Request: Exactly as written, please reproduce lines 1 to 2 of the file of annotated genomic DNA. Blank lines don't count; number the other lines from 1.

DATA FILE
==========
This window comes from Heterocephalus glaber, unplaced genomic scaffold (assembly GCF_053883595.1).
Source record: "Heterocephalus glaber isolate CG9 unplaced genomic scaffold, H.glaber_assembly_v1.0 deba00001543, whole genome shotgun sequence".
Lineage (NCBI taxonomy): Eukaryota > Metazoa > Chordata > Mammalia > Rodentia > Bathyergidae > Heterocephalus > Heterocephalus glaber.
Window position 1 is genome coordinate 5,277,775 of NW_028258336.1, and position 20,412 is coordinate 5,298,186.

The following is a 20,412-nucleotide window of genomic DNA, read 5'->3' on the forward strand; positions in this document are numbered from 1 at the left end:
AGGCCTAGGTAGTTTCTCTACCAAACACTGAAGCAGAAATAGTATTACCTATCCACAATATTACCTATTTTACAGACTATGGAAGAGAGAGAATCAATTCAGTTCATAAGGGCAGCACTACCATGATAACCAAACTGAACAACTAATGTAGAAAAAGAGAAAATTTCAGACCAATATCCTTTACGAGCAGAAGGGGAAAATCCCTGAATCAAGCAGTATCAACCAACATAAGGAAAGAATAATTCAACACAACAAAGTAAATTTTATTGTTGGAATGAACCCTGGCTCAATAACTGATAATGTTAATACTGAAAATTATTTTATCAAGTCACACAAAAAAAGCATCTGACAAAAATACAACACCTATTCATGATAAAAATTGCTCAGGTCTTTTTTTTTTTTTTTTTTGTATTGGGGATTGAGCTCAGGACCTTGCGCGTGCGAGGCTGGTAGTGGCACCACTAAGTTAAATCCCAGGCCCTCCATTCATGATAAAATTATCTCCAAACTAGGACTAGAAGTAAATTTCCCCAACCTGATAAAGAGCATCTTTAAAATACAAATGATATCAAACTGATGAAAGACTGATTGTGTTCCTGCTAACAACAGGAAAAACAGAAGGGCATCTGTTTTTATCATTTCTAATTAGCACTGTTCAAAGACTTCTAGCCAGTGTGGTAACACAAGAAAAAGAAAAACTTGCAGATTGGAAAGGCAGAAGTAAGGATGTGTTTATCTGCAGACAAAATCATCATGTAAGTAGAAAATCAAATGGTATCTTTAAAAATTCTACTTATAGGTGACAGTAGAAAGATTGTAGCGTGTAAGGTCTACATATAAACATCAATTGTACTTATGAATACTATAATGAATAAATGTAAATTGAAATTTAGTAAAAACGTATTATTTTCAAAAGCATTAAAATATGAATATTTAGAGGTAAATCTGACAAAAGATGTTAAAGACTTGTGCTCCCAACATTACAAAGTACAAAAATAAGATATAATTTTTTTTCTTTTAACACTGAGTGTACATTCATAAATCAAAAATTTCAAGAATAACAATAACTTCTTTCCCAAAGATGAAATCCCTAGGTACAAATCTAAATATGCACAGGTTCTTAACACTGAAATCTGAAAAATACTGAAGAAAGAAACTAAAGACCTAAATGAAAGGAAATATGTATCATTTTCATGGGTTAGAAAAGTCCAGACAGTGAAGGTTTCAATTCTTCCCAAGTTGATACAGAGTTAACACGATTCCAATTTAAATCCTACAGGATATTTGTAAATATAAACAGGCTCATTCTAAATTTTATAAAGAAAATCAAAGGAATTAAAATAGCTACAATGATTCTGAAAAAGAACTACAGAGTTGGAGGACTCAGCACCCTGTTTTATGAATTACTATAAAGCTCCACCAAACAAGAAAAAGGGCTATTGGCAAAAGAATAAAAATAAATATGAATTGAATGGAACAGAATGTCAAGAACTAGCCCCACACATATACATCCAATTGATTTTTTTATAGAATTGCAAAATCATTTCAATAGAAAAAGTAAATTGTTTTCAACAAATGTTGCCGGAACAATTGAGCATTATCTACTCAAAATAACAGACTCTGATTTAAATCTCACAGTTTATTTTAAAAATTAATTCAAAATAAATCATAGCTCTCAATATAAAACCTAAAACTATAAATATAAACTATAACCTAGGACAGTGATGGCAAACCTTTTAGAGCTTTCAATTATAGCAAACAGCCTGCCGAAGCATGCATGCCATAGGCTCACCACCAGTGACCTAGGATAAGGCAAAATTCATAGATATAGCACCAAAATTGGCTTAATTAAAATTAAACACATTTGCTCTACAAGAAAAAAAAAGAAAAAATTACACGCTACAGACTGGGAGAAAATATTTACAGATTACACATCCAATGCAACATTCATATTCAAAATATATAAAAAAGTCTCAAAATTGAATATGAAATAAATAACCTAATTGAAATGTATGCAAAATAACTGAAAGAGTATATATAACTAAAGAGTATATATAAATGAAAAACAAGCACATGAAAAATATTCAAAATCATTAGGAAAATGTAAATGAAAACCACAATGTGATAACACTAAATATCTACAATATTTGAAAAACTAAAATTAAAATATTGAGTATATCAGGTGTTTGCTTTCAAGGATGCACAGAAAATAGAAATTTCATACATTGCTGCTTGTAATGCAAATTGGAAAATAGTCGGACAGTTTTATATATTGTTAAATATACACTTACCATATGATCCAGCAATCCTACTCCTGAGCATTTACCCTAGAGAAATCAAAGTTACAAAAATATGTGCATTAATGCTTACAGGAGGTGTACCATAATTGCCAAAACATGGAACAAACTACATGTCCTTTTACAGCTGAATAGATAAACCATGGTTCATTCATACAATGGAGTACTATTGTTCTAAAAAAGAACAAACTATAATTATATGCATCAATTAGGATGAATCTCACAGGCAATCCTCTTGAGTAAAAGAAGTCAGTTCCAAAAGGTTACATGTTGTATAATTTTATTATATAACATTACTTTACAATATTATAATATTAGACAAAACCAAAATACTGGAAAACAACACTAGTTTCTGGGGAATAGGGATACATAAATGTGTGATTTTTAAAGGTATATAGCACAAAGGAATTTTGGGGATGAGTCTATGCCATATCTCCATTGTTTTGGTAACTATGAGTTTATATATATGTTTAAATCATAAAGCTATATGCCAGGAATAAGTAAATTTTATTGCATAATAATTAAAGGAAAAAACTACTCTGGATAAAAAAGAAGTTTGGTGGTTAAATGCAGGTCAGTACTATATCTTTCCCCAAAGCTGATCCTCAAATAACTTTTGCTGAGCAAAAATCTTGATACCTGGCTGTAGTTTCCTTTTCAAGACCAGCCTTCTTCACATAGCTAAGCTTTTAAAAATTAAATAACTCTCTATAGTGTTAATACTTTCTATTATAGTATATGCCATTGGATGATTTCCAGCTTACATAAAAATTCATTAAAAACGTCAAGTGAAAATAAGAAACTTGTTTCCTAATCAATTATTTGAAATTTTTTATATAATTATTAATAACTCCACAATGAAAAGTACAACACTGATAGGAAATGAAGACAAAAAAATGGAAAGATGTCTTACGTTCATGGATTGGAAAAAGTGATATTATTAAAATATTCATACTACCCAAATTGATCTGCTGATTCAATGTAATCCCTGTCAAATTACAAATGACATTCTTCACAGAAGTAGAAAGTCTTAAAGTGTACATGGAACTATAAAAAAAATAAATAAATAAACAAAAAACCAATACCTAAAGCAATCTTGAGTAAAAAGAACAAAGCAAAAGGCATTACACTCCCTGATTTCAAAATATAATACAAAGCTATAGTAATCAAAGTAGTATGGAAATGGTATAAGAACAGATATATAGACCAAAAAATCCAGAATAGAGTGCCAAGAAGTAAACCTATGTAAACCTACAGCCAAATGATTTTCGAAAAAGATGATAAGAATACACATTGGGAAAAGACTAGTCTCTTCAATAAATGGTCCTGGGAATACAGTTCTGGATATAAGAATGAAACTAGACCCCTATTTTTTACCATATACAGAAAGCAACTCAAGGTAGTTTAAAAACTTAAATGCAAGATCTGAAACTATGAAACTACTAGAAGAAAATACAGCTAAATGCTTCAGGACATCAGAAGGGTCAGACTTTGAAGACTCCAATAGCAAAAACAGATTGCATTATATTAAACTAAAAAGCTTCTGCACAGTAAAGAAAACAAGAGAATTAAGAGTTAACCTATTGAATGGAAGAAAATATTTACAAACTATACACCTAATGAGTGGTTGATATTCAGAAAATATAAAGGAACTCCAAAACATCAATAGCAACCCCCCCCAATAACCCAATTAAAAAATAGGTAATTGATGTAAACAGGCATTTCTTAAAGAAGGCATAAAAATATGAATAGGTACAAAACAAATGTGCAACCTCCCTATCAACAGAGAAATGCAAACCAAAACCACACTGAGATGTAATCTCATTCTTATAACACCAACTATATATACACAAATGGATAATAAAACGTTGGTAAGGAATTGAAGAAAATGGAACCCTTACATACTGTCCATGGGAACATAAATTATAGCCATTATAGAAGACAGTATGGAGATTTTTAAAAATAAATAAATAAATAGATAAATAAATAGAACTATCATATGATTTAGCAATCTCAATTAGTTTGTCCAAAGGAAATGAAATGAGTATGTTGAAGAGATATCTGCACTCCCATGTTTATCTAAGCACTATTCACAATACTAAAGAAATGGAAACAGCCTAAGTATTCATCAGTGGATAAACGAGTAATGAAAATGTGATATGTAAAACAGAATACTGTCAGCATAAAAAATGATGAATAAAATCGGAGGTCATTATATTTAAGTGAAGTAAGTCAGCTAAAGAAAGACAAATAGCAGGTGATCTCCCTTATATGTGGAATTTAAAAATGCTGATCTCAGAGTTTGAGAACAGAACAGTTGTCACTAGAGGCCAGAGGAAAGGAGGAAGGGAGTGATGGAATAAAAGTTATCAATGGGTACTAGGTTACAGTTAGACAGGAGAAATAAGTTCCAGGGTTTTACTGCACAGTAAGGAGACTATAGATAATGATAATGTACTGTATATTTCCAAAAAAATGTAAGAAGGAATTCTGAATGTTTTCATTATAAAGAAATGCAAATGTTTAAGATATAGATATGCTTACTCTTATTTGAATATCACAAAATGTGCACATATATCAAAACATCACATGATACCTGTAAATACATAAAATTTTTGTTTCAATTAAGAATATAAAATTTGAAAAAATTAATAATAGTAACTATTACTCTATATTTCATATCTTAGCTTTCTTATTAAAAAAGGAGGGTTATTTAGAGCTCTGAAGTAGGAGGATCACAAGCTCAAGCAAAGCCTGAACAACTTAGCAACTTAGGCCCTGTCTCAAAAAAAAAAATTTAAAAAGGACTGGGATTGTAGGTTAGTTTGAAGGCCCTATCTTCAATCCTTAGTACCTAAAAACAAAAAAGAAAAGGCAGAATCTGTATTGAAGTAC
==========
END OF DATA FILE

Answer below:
This window comes from Heterocephalus glaber, unplaced genomic scaffold (assembly GCF_053883595.1).
Source record: "Heterocephalus glaber isolate CG9 unplaced genomic scaffold, H.glaber_assembly_v1.0 deba00001543, whole genome shotgun sequence".